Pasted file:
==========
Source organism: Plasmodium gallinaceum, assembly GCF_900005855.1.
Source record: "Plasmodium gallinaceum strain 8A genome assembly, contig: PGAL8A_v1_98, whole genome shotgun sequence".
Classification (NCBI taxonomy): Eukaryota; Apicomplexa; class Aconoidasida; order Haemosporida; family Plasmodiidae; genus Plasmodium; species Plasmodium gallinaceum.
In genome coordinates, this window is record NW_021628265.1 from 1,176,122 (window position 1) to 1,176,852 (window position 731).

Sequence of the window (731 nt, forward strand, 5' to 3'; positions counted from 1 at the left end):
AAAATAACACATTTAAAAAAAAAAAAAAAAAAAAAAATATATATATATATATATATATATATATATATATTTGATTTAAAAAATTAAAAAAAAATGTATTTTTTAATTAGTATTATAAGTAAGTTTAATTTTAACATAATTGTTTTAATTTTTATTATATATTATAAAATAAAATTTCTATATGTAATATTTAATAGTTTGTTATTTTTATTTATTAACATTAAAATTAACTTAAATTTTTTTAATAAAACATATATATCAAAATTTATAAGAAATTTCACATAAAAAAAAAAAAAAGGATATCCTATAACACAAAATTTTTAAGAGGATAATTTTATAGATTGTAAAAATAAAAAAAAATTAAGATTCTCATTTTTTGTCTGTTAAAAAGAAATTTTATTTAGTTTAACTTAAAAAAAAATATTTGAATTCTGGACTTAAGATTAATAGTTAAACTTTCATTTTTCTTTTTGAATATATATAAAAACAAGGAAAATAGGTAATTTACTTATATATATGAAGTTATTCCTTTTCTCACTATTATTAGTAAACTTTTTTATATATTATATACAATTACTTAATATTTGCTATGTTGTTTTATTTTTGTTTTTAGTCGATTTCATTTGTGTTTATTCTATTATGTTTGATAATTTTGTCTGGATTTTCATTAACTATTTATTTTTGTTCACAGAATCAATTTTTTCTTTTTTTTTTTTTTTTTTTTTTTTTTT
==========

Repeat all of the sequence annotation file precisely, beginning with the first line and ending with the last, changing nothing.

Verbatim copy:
Source organism: Plasmodium gallinaceum, assembly GCF_900005855.1.
Source record: "Plasmodium gallinaceum strain 8A genome assembly, contig: PGAL8A_v1_98, whole genome shotgun sequence".
Classification (NCBI taxonomy): Eukaryota; Apicomplexa; class Aconoidasida; order Haemosporida; family Plasmodiidae; genus Plasmodium; species Plasmodium gallinaceum.
In genome coordinates, this window is record NW_021628265.1 from 1,176,122 (window position 1) to 1,176,852 (window position 731).

Sequence of the window (731 nt, forward strand, 5' to 3'; positions counted from 1 at the left end):
AAAATAACACATTTAAAAAAAAAAAAAAAAAAAAAAATATATATATATATATATATATATATATATATATTTGATTTAAAAAATTAAAAAAAAATGTATTTTTTAATTAGTATTATAAGTAAGTTTAATTTTAACATAATTGTTTTAATTTTTATTATATATTATAAAATAAAATTTCTATATGTAATATTTAATAGTTTGTTATTTTTATTTATTAACATTAAAATTAACTTAAATTTTTTTAATAAAACATATATATCAAAATTTATAAGAAATTTCACATAAAAAAAAAAAAAAGGATATCCTATAACACAAAATTTTTAAGAGGATAATTTTATAGATTGTAAAAATAAAAAAAAATTAAGATTCTCATTTTTTGTCTGTTAAAAAGAAATTTTATTTAGTTTAACTTAAAAAAAAATATTTGAATTCTGGACTTAAGATTAATAGTTAAACTTTCATTTTTCTTTTTGAATATATATAAAAACAAGGAAAATAGGTAATTTACTTATATATATGAAGTTATTCCTTTTCTCACTATTATTAGTAAACTTTTTTATATATTATATACAATTACTTAATATTTGCTATGTTGTTTTATTTTTGTTTTTAGTCGATTTCATTTGTGTTTATTCTATTATGTTTGATAATTTTGTCTGGATTTTCATTAACTATTTATTTTTGTTCACAGAATCAATTTTTTCTTTTTTTTTTTTTTTTTTTTTTTTTTT